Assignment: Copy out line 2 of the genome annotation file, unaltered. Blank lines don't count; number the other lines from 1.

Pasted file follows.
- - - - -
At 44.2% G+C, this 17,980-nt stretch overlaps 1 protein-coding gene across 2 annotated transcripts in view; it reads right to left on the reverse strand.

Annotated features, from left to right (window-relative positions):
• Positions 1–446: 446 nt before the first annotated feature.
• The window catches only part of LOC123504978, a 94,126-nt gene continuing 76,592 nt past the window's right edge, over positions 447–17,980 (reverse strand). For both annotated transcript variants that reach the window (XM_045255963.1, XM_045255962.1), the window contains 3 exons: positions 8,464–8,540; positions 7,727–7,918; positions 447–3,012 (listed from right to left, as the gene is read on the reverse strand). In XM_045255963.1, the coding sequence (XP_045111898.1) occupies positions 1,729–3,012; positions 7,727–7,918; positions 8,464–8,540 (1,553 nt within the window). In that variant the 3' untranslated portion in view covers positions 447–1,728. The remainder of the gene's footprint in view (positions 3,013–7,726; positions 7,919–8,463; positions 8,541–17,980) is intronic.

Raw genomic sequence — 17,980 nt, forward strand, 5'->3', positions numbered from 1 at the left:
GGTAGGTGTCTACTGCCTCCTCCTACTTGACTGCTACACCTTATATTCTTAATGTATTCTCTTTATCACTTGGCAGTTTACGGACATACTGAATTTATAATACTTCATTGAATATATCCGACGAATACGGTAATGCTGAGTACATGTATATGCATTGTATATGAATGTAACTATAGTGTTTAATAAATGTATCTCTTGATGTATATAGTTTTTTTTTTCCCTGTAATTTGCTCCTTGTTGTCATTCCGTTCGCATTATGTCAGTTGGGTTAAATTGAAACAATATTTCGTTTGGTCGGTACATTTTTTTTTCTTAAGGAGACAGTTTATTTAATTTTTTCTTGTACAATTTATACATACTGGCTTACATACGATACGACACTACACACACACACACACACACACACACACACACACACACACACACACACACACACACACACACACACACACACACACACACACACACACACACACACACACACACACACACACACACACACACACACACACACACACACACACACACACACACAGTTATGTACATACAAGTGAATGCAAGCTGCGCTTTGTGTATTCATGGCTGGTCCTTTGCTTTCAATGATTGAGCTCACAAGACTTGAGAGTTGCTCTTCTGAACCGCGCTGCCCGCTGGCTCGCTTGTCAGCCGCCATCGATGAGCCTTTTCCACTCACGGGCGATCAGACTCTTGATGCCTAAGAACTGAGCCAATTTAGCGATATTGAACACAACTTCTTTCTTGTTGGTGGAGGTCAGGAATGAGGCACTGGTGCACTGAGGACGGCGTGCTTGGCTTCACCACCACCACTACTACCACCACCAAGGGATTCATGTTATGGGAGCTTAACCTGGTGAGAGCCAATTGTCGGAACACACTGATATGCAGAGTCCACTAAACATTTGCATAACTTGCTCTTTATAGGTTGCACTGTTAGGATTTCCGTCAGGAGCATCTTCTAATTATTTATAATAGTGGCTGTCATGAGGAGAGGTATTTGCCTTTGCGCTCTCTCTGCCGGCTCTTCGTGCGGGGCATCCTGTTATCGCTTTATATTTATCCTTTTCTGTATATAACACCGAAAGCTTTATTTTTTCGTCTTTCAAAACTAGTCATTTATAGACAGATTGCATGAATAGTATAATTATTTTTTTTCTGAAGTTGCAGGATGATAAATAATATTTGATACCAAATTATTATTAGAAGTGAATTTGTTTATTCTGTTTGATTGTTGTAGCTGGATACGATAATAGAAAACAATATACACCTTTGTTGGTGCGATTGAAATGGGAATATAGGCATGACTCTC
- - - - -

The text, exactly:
Annotated features, from left to right (window-relative positions):